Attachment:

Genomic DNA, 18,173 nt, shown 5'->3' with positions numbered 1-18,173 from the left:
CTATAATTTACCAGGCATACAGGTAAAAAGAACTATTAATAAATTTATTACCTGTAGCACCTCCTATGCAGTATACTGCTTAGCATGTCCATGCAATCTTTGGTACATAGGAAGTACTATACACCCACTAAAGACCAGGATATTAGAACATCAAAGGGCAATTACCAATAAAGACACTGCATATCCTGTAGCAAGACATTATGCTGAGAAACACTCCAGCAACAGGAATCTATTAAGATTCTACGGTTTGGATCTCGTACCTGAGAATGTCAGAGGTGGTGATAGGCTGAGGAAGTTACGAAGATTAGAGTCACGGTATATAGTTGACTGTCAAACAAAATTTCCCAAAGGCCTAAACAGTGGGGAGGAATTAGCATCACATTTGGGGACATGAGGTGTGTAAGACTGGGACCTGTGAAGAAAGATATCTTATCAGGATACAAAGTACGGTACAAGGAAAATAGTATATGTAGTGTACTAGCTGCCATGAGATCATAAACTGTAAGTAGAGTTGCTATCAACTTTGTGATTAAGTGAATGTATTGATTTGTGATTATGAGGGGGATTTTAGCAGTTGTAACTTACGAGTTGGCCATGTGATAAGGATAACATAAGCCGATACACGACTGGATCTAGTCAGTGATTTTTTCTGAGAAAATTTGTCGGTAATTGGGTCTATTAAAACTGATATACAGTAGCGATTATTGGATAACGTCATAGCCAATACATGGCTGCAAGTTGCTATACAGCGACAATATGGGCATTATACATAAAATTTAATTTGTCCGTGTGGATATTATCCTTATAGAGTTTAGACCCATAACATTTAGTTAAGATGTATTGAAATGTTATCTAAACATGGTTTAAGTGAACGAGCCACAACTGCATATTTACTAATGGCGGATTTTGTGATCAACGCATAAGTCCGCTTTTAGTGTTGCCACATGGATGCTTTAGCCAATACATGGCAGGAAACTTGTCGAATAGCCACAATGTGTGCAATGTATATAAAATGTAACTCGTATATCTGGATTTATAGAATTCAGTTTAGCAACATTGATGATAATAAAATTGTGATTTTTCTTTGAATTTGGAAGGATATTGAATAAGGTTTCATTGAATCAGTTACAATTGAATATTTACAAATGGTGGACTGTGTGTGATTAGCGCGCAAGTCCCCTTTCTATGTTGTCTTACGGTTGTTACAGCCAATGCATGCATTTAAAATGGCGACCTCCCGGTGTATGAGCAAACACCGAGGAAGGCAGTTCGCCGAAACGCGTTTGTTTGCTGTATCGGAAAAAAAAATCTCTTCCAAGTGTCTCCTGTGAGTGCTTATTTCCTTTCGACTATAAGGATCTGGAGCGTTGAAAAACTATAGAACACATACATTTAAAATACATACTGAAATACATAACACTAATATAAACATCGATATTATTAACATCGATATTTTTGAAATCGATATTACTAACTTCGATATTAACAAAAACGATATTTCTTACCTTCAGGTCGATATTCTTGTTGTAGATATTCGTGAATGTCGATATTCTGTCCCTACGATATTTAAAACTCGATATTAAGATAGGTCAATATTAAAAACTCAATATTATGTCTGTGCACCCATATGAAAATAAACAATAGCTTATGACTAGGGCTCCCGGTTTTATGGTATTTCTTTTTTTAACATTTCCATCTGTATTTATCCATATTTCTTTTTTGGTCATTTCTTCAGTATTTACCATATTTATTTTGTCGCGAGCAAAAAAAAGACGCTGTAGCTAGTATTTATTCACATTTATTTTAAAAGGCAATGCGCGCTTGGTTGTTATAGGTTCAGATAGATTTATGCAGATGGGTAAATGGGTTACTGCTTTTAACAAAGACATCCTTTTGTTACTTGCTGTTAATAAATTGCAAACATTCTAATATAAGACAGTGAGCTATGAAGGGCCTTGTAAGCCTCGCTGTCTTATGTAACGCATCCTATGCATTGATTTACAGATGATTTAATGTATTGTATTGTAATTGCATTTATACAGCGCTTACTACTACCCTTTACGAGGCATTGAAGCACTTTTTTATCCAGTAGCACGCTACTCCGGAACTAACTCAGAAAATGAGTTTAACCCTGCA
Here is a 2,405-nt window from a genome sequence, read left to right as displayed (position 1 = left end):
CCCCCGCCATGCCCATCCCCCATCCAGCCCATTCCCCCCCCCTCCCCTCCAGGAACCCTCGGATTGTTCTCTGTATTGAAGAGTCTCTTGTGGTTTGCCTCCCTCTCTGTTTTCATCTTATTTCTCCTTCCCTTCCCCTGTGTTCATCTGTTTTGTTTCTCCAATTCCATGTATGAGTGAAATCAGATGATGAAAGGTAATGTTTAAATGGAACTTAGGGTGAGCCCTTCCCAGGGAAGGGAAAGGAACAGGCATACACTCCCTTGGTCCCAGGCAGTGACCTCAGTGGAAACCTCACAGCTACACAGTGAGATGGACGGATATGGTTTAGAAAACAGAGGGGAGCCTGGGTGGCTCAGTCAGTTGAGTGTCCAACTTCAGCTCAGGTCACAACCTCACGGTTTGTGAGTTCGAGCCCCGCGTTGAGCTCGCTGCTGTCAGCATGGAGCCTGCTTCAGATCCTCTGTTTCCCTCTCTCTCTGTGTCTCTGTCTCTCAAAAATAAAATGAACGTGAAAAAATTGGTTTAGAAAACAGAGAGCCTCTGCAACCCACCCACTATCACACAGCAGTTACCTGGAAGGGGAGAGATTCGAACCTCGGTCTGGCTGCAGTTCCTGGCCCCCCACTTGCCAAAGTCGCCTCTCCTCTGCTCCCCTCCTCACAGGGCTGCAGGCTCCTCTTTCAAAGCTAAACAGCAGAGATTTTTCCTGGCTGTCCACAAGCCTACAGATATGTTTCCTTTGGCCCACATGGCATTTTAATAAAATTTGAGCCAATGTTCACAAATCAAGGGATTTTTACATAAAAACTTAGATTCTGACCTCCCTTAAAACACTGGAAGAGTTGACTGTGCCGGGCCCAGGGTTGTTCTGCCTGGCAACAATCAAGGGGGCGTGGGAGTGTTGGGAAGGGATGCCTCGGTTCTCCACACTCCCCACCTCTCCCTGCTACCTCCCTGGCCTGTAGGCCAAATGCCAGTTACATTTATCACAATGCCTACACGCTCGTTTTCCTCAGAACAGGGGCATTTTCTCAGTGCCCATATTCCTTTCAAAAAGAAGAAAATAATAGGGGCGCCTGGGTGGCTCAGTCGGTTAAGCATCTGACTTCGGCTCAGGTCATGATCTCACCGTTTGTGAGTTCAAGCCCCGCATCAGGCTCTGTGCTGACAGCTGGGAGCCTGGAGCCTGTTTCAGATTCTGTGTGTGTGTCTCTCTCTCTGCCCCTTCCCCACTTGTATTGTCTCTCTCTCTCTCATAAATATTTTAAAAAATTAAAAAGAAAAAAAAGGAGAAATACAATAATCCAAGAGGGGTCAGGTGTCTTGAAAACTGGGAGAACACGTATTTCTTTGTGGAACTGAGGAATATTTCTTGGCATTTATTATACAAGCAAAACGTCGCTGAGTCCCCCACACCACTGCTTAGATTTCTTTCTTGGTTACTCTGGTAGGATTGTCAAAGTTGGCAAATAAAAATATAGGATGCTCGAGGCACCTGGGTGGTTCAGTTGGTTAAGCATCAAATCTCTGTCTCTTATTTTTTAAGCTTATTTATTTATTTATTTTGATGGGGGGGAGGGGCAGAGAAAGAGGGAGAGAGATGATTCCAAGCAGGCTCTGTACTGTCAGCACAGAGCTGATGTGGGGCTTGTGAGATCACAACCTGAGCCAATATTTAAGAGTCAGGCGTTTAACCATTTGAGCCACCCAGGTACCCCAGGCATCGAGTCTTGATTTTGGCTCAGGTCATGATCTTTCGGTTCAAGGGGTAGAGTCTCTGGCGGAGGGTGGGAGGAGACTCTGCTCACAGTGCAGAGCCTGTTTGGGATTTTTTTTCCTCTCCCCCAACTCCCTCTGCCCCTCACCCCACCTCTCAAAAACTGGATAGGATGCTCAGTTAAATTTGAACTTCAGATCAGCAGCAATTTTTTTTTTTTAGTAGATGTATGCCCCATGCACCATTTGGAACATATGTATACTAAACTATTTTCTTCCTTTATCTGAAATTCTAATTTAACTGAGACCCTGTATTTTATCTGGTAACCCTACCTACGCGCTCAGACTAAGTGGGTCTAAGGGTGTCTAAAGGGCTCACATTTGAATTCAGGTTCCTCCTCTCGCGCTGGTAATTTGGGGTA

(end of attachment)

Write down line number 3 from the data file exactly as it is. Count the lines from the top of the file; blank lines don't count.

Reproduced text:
Here is a 2,405-nt window from a genome sequence, read left to right as displayed (position 1 = left end):